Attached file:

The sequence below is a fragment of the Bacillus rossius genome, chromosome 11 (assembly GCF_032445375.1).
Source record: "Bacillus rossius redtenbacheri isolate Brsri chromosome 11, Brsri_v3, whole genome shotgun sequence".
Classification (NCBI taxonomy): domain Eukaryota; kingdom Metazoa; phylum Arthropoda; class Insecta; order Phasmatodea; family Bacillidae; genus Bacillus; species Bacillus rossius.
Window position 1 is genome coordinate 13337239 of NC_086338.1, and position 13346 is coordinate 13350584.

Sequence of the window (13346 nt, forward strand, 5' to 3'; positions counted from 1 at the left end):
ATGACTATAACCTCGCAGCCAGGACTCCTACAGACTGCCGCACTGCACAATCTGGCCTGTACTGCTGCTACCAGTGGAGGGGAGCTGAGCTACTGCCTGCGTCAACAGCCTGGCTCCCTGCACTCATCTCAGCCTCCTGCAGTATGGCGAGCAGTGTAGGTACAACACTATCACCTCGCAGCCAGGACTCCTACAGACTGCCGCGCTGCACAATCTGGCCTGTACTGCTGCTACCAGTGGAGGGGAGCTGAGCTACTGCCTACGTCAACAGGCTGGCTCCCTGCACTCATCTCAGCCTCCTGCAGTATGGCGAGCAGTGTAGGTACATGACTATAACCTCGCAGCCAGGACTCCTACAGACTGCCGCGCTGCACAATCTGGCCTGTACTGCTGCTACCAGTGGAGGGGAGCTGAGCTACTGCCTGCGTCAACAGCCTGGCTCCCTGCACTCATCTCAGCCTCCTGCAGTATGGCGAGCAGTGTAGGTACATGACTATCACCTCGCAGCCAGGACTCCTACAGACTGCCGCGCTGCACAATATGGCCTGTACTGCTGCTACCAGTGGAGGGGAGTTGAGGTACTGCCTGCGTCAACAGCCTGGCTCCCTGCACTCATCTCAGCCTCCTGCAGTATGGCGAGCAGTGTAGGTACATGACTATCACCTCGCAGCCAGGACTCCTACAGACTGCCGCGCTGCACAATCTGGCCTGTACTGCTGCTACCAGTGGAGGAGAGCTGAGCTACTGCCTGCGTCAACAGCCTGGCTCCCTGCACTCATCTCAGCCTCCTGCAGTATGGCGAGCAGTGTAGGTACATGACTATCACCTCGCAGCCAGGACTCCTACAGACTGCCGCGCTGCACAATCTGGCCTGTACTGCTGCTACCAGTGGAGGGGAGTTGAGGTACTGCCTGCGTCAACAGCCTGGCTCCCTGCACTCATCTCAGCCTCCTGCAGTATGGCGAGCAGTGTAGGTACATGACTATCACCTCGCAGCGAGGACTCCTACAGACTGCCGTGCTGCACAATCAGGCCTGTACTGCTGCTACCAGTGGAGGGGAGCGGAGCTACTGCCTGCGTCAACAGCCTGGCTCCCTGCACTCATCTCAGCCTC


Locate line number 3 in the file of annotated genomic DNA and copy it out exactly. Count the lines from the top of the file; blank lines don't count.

Classification (NCBI taxonomy): domain Eukaryota; kingdom Metazoa; phylum Arthropoda; class Insecta; order Phasmatodea; family Bacillidae; genus Bacillus; species Bacillus rossius.